Private equity and venture capital pros say the investment bubble fear is unavoidable in the clean-tech sector, but that they are more than willing to risk it.
Martin LaMonicaFormer Staff writer, CNET News
Martin LaMonica is a senior writer covering green tech and cutting-edge technologies. He joined CNET in 2002 to cover enterprise IT and Web development and was previously executive editor of IT publication InfoWorld.
NEW YORK--You can't avoid the bubble question when it comes to clean-tech investing. Get used to it: with a massive movement of capital into the sector projected in the future, people are bound to fret.
It's understandable. Billions of dollars worth of venture capital have gone into this sector, which wasn't on the radar screens of most Sand Hill Road venture capitalists just a few years ago.
A panel of private equity and venture capital investment pros addressed the bubble question at the Renewable Energy Finance Forum here last week. In general, the response was that there is not an over-investment. In fact, investors are just getting started.
On one side was the market capitalization of the top 10 companies in energy, chemicals, auto, materials, and water--a whopping $3.5 trillion. Venture capital investment in the clean-tech sector--which sells into all of those industries--was about $2.2 billion last year.
Meanwhile, the market capitalization for the top 10 IT firms is $1.5 trillion. Venture capital investment into all IT-related sectors was $16.4 billion.
So in the scheme of things, private-sector money going into the industrial energy market, which includes clean tech, is relatively small, he and his colleagues asserted.
"Remember, even though you've heard about these technologies for decades, we really only had spotty R&D funding until recently," said Nancy Floyd, an investor at Nth Power, one of the oldest energy-technology venture capital firms. "Venture capital is the funding mechanism to take new products to market."
Green argued that consistent government policies, such as setting targets for renewable energy at utilities, will send far more money into "green" ventures.
A good example of inconsistent policy is an existing investment tax credit for renewable energy, which is set to expire at the end of this year, a situation that is hurting the industry, say people in the business.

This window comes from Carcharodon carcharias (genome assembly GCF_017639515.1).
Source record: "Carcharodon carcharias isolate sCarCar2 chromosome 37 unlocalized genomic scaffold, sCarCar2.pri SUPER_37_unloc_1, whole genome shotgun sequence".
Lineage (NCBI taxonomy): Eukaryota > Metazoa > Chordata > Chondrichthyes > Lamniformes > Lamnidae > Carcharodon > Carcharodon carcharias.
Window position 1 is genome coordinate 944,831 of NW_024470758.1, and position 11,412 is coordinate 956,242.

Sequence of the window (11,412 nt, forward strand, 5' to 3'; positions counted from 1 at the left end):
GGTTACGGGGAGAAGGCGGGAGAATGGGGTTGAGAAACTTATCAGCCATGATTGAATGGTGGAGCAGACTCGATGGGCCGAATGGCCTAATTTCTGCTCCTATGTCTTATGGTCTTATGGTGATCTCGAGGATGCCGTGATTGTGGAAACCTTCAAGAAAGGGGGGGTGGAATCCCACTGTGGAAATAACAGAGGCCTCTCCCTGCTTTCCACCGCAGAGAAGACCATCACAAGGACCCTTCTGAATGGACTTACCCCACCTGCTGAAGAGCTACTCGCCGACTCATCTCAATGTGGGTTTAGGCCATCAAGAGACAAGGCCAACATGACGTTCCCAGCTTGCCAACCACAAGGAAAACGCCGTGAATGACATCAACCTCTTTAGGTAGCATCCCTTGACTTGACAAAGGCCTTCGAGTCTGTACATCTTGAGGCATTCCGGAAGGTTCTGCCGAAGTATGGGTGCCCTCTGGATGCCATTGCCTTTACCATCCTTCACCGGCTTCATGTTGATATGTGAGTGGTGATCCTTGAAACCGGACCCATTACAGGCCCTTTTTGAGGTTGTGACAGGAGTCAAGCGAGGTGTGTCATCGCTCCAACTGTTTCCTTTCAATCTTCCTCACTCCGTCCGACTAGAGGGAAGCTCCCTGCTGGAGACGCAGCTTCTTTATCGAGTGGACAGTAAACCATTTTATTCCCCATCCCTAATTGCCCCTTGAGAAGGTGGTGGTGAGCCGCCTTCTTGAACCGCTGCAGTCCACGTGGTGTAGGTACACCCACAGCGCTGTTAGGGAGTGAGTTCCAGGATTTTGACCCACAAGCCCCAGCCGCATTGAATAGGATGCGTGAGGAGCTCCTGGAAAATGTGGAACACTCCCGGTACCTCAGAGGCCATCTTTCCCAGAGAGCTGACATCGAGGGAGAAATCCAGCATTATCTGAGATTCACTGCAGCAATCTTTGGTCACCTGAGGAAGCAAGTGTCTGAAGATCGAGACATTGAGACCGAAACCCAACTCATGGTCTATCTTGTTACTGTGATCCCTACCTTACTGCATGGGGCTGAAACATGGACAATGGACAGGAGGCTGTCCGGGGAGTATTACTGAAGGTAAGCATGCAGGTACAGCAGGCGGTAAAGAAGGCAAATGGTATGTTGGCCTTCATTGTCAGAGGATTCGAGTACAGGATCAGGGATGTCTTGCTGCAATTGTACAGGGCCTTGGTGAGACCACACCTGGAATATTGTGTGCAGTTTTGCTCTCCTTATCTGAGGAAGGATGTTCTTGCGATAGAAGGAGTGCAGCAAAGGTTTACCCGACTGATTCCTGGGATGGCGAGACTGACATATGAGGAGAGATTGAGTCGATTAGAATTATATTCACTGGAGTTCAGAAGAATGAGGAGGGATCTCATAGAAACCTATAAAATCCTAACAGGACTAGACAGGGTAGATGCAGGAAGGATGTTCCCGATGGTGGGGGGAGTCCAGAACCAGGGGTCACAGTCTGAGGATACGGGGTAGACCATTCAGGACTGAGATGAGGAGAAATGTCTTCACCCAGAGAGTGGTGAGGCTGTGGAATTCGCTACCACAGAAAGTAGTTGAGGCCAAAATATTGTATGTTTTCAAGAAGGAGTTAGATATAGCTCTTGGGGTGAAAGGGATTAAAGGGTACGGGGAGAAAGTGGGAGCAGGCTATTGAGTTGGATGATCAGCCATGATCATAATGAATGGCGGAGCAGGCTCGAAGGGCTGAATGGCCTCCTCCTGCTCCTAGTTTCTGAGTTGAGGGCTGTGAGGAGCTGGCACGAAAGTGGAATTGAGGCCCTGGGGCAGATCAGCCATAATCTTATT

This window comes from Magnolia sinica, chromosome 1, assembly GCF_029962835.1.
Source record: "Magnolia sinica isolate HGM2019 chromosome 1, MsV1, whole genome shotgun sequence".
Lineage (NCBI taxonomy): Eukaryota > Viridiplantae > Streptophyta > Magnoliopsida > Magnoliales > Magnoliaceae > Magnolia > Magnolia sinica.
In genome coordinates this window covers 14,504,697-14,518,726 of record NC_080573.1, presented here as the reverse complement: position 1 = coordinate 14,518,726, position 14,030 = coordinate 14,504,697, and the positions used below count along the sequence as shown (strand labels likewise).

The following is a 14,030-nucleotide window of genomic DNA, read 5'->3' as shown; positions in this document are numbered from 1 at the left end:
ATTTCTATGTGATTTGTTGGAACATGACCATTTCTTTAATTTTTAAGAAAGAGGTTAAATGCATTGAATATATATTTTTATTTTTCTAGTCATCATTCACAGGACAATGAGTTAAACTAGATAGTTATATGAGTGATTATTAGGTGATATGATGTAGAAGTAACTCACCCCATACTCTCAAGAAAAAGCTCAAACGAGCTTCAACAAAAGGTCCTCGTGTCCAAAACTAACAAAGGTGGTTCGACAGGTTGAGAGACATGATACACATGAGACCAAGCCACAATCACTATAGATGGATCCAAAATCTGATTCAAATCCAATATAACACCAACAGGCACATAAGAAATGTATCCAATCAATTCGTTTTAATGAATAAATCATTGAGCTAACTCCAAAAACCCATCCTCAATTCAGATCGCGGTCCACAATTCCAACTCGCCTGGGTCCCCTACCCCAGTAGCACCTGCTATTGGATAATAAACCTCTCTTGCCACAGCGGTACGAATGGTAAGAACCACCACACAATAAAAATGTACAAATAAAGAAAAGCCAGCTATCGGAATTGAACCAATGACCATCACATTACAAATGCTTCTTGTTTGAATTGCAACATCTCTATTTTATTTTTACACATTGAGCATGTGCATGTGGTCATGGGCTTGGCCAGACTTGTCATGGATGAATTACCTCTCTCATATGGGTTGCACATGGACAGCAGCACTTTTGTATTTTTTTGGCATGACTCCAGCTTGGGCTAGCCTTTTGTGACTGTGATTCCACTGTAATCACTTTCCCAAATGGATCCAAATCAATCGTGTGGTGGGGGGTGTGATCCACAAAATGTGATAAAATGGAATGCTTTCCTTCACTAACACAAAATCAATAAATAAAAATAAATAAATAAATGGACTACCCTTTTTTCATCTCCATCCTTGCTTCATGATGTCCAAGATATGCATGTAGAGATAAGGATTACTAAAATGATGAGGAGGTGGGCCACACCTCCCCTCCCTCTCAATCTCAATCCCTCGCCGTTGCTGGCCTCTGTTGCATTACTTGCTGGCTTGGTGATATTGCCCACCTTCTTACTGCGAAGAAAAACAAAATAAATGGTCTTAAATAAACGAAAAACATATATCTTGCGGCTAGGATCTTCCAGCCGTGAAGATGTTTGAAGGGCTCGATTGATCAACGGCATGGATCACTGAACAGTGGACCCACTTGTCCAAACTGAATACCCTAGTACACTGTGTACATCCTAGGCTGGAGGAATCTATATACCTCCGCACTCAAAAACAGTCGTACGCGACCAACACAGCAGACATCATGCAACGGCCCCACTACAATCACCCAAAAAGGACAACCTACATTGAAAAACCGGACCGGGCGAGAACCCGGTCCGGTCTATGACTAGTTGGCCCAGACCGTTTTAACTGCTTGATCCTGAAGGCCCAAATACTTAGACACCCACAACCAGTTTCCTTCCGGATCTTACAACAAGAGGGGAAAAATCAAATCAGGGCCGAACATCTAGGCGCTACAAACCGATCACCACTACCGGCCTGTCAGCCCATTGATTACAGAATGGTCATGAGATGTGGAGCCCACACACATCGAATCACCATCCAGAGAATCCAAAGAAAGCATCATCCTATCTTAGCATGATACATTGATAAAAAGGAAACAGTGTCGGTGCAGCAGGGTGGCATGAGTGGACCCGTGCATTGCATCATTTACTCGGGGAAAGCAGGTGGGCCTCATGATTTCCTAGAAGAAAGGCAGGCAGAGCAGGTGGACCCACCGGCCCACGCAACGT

"The amount of money that is still on the sidelines because we as an (investment) community don't have the regulatory visibility in this country is unfathomable," Green said.
Green said that if more companies go public, the sector could attract more money from people or funds that want to hold stock in, for example, an electric-car company.
Although the stock market is not particularly receptive to initial public offerings (IPOs) right now, there have a been a number of IPOs of clean-tech companies in solar and energy efficiency over the past few years. In 2004, the solar market was worth $1 billion; now it's worth more than $100 billion.
Ira Ehrenpreis, a partner at venture firm Technology Partners, predicted that there will be 10 to 20 clean-tech companies worth a billion dollars by 2010 or 2011.
Projections for the amount of money that will go into clean energy over the long term are staggering.
Research firm New Energy Finance said that number is not at all far-fetched, pointing out that the clean-energy sector is already on its way to delivering the necessary technologies.
Its research shows that new investment in clean energy worldwide was $148 billion in 2007, up 60 percent from the previous year and five times higher than in 2004.
It estimates that by 2030, $10 trillion must be spent to create a "low-carbon energy industry."
But even though the forces driving clean tech--high energy prices, a push for energy security, and concerns over global warming--are strong, the sector has been hit with some rough patches.
A credit crunch has hurt energy projects that require financing, and high commodity prices have made everything in a capital-intensive industry, from ethanol plants to wind farms, more expensive to build.
And amid it all, there is some actual bubble behavior, according to venture capitalists.
The sectors of clean tech that are getting the most attention--solar energy and biofuels--are bound to have some unfulfilled promises, as ventures fail for various reasons.
That high pace of start-up creation and questions over policy make limited partners, the investors in private equity funds, hesitant, said Neil Auerbach, managing director at private equity firm Hudson Clean Energy Partners.
"Many limited partners are very quizzical about the bubble issue, and they are cautious about investing in a subsidy-driven industry," he said.
At the same time, clean energy is showing signs of maturity. Auerbach's firm, like others, is involved in funding projects to commercialize technology.
For example, a cellulosic ethanol company could spent a few years developing its core technology but then need potentially hundreds of millions of dollars to build a plant to produce fuel on a large scale.
The amount of equity put into energy-related projects, such as constructing an ethanol plant or solar power plant, is four or five times the amount going into funding start-ups, he noted.
"The consequences of scale in our industry are starting to show," Auerbach said. "The clean-tech space will be the single largest wealth creation opportunity in the world."